The idea that gut microbes can communicate with the brain to change behavior and, correspondingly, that signals from the brain can influence microbial gut populations has been around for a while and most of us in evmed land are pretty convinced by these links. Joe Alcock has written extensively in this area. Another two papers have been published recently that explore this microbiome-brain interaction. The first is published in eLIFE by Gacias et al and titled “Microbiota-driven transcriptional changes in prefrontal cortex override genetic differences in social behavior.” There is a commentary on this paper from Thomas Kuntz and Jack Gilbert, both from the University of Chicago, titled “Does the brain listen to the gut?”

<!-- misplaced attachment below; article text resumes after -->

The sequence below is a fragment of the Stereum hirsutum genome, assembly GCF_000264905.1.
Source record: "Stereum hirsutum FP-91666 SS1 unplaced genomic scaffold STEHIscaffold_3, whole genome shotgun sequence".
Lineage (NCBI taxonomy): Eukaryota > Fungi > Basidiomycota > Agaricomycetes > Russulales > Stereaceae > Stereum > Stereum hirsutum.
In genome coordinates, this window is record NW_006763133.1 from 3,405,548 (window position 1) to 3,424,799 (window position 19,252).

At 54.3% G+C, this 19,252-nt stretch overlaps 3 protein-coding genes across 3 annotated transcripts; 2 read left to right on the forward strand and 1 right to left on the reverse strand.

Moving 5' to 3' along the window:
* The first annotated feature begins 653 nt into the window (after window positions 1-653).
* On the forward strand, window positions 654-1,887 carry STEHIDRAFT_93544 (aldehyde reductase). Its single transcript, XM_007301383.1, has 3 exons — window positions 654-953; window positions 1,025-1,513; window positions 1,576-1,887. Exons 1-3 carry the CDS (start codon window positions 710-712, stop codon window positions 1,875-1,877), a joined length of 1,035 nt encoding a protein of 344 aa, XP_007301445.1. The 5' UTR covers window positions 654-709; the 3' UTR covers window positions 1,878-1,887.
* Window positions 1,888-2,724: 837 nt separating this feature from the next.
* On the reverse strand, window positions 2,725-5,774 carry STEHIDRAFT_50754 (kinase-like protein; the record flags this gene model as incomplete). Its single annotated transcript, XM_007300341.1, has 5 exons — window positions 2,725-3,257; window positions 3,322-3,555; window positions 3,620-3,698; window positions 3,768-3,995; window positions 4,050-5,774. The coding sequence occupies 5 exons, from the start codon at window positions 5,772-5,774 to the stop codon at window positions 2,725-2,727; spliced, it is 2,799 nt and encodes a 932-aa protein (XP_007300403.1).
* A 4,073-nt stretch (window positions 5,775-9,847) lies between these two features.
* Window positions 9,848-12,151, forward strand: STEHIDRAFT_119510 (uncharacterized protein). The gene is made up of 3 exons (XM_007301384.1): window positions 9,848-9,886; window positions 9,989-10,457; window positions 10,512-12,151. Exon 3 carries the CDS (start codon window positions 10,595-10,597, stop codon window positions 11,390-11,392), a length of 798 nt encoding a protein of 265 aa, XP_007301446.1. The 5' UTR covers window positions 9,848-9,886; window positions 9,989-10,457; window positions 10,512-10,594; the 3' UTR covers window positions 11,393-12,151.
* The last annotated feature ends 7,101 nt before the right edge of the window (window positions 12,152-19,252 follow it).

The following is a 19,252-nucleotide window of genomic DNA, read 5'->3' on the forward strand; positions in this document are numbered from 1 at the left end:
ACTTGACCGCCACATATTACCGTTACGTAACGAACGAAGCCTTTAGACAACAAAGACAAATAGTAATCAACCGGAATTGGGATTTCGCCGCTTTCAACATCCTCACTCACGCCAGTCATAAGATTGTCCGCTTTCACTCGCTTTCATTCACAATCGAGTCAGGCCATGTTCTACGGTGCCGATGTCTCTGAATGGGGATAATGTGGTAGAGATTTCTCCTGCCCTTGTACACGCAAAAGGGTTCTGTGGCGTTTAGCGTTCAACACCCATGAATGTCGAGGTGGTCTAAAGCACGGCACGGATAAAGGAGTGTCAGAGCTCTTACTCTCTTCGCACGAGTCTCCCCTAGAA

The second paper, by Buffington et al, is published in Cell, and titled “Microbial Reconstitution Reverses Maternal Diet-Induced Social and Synaptic Deficits in Offspring.” It also benefits from an easy-to-read commentary in Nature Reviews Neuroscience, called “Making Friends With Microbes”, by Natasha Bray. As Bray explains, Buffington and colleagues showed that maternal obesity, in a mouse model, leads to social and synaptic deficits in the offspring that are caused by a reduction in certain gut-bacterial species. These deficits can be rescued by adding Lactobacillus reuteri to the offsprings’ drinking water. Specifically, baby mice from obese mothers had a ninefold decrease in L. reuteri in their guts and demonstrated measurable social withdrawal. Previous work has shown that the presence of L. reuteri in the gut increases plasma levels of oxytocin, the hormone that is important for social interactions, says Bray. Here, she says, the authors found that oxytocin was expressed in fewer cells in the hypothalamic paraventricular nuclei (PVN) of obese-mothered offspring than of controls and, strikingly, that the addition of L. reuteri to their drinking water increased oxytocin expression in the brain and reversed the social behaviour deficits in the offspring.